Everyone agrees that the most important thing in life — the thing without which nothing else matters much — is health.

There have been innumerable studies comparing the health of U.S. citizens to the health of people in other countries. In a list of the 25 healthiest countries, the Scandinavian countries are almost always near the top. In a 2016 Bloomberg study, Iceland was rated as the healthiest country in the world; Sweden was second. The United States was rated 28th.

In 2015, the per capita cost of healthcare in the U.S. was about $9,500. The cost of healthcare in Iceland was about $4,000; Swedes paid about $5,200 per capita; Japan, which was the 6th healthiest country in the world, only spent about $3,700.

As a % of the Gross Domestic Product (GDP), Iceland spends about 9% on healthcare, Sweden about 11% and Japan about 10%. The U.S. spends more than 17%.

Sweden, Iceland and Japan, who have the healthiest populations and spend the least on providing healthcare, are all Single Payer systems. The case is clear: The United States should be moving toward a Single-Payer system.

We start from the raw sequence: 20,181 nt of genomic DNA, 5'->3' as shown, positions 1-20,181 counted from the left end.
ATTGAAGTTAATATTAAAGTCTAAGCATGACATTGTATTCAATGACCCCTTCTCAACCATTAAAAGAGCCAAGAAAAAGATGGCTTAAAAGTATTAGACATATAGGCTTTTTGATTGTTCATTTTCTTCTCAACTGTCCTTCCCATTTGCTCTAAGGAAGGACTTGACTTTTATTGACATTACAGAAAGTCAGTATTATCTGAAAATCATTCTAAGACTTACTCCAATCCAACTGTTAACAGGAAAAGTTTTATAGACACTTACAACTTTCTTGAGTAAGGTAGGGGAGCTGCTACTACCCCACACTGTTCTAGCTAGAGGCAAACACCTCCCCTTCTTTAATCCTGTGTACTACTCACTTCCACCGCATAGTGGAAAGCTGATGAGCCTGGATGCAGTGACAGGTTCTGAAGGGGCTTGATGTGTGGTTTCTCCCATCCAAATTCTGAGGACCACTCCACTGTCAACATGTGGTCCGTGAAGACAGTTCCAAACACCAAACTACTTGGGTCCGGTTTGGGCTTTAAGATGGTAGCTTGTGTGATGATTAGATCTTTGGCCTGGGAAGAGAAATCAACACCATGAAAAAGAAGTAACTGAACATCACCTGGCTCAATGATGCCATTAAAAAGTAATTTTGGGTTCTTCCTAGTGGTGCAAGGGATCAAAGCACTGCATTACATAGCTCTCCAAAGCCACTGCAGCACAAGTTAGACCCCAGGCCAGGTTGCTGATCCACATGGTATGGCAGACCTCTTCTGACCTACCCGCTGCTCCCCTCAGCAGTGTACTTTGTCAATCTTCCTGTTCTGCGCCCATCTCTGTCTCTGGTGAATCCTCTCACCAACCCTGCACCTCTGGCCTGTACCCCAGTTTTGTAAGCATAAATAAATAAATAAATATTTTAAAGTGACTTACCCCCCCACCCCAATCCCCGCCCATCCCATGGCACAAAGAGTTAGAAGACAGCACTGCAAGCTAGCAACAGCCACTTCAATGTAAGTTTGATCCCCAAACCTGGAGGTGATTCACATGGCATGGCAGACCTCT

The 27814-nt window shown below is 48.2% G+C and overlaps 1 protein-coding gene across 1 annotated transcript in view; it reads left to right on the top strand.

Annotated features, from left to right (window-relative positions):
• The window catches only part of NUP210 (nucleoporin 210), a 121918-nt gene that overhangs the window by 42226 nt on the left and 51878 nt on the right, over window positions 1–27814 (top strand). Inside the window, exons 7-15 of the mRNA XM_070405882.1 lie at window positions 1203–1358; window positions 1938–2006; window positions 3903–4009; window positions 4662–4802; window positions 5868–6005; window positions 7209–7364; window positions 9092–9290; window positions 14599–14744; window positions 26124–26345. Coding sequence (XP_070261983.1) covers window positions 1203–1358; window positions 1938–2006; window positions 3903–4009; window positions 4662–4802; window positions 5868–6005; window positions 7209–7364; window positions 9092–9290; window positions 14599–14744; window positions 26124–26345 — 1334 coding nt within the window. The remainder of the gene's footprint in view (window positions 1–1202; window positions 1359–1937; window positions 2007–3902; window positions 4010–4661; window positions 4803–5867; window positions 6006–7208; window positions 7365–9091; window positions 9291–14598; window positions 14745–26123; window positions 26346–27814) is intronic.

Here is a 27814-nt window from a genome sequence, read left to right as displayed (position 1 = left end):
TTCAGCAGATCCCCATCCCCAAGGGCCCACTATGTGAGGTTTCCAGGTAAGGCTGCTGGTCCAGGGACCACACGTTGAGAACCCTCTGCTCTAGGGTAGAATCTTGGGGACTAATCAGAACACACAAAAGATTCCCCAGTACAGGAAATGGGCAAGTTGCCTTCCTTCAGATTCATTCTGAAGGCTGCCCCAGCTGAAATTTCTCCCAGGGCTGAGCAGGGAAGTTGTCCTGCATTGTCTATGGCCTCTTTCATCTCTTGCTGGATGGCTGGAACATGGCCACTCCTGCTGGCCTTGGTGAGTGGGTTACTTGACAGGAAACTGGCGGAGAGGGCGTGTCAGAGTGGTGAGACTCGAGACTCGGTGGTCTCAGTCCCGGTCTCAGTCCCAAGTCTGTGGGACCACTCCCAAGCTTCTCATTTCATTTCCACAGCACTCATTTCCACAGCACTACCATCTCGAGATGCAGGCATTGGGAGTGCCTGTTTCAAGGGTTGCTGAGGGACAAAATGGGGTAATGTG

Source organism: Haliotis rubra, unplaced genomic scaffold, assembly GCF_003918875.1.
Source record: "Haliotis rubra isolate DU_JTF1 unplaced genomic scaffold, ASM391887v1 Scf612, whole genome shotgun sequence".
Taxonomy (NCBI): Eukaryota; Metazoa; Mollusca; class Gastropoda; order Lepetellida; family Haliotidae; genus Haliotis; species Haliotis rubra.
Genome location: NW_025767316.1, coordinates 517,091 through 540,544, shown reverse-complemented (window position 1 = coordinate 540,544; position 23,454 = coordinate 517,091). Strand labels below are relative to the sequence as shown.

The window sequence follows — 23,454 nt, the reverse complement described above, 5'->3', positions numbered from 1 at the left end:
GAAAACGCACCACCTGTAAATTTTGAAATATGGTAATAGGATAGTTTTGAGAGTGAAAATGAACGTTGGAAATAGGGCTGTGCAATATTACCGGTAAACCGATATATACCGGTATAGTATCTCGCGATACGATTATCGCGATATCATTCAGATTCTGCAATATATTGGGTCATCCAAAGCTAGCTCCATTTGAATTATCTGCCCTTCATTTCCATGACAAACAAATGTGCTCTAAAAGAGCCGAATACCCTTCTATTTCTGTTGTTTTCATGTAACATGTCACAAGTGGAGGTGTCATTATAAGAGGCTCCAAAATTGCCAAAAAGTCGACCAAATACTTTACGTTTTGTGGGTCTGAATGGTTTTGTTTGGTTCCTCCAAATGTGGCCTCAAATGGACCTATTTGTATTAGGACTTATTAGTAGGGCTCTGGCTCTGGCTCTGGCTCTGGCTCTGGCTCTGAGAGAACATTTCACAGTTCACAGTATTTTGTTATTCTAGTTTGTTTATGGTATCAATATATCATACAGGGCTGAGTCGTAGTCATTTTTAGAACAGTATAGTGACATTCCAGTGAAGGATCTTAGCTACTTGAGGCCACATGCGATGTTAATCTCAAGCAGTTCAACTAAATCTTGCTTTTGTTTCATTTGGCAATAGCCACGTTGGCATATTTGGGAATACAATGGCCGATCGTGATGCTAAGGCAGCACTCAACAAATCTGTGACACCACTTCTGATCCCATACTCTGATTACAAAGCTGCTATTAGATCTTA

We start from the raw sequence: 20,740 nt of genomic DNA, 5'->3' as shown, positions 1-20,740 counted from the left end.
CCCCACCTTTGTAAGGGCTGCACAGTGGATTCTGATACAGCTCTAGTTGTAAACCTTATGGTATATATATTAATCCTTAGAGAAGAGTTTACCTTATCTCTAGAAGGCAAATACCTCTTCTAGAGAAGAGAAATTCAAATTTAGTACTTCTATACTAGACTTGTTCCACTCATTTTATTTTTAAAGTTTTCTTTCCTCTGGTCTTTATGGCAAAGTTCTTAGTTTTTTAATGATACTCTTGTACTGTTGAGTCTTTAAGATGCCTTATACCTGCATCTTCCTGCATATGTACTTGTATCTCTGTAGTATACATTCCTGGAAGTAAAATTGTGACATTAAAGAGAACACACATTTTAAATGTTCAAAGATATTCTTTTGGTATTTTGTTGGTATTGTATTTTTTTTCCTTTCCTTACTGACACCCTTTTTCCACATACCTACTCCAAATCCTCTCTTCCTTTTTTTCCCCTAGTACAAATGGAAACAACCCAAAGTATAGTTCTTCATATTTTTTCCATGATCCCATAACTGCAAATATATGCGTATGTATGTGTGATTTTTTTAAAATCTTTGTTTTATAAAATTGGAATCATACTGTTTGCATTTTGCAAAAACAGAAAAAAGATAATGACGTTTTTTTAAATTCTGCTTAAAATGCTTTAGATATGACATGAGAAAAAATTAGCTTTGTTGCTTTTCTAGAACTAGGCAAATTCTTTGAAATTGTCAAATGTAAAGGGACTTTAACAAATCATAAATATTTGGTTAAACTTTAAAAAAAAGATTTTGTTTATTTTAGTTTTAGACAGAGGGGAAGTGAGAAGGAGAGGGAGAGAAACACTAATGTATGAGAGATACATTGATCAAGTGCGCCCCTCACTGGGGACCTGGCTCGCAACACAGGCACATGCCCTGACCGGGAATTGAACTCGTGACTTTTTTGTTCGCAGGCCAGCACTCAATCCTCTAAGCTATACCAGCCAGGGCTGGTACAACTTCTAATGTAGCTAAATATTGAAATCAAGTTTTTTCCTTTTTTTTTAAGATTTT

Single-Payer national health insurance, also known as “Medicare for all,” is a system in which a single public or quasi-public agency organizes health care financing, but the delivery of care remains largely in private hands.

In addition to reducing costs and probably improving health outcomes, a Single-Payer system would allow individuals to change jobs without fear of losing health insurance and would encourage people to pursue entrepreneurial business opportunities with no fear of losing insurance coverage. The energy and capital that would be put back into the economy is staggering.

In addition, we could be assured that no one would ever go bankrupt because of health issues or be refused care because of inability to pay, that everyone would have access to preventive health care and there would be a universal system for treating mental illness and addiction.

But there is even one more consideration. Universal healthcare is also a security issue. According to epidemiologists, a pandemic of a deadly infection similar to HIV, Ebola or Zika will occur in the not too distant future. Universal healthcare coverage would help to save thousands or maybe millions of lives.

The time has come to drag the U.S Healthcare system into the 21st century.

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